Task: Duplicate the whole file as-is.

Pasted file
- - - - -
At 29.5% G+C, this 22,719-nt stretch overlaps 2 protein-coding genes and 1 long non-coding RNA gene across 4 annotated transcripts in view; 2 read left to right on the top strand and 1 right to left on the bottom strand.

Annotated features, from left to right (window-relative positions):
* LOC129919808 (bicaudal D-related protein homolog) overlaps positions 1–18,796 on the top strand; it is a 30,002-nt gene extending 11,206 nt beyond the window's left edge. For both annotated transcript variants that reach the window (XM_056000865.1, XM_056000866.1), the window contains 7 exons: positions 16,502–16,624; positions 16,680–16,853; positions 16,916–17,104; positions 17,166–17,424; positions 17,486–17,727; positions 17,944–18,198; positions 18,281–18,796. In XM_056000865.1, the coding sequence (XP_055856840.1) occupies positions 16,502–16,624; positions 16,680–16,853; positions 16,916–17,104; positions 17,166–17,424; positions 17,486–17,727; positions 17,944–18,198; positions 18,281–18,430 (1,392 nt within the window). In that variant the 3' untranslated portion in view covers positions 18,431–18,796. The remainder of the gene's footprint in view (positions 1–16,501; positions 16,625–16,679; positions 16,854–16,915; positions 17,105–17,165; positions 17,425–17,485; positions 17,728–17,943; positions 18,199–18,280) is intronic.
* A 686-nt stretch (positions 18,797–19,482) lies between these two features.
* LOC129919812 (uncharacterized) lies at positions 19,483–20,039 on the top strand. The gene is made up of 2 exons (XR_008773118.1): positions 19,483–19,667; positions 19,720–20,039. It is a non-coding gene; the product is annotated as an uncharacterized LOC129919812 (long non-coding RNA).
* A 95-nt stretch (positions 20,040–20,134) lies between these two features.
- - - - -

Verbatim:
At 29.5% G+C, this 22,719-nt stretch overlaps 2 protein-coding genes and 1 long non-coding RNA gene across 4 annotated transcripts in view; 2 read left to right on the top strand and 1 right to left on the bottom strand.

Annotated features, from left to right (window-relative positions):
* LOC129919808 (bicaudal D-related protein homolog) overlaps positions 1–18,796 on the top strand; it is a 30,002-nt gene extending 11,206 nt beyond the window's left edge. For both annotated transcript variants that reach the window (XM_056000865.1, XM_056000866.1), the window contains 7 exons: positions 16,502–16,624; positions 16,680–16,853; positions 16,916–17,104; positions 17,166–17,424; positions 17,486–17,727; positions 17,944–18,198; positions 18,281–18,796. In XM_056000865.1, the coding sequence (XP_055856840.1) occupies positions 16,502–16,624; positions 16,680–16,853; positions 16,916–17,104; positions 17,166–17,424; positions 17,486–17,727; positions 17,944–18,198; positions 18,281–18,430 (1,392 nt within the window). In that variant the 3' untranslated portion in view covers positions 18,431–18,796. The remainder of the gene's footprint in view (positions 1–16,501; positions 16,625–16,679; positions 16,854–16,915; positions 17,105–17,165; positions 17,425–17,485; positions 17,728–17,943; positions 18,199–18,280) is intronic.
* A 686-nt stretch (positions 18,797–19,482) lies between these two features.
* LOC129919812 (uncharacterized) lies at positions 19,483–20,039 on the top strand. The gene is made up of 2 exons (XR_008773118.1): positions 19,483–19,667; positions 19,720–20,039. It is a non-coding gene; the product is annotated as an uncharacterized LOC129919812 (long non-coding RNA).
* A 95-nt stretch (positions 20,040–20,134) lies between these two features.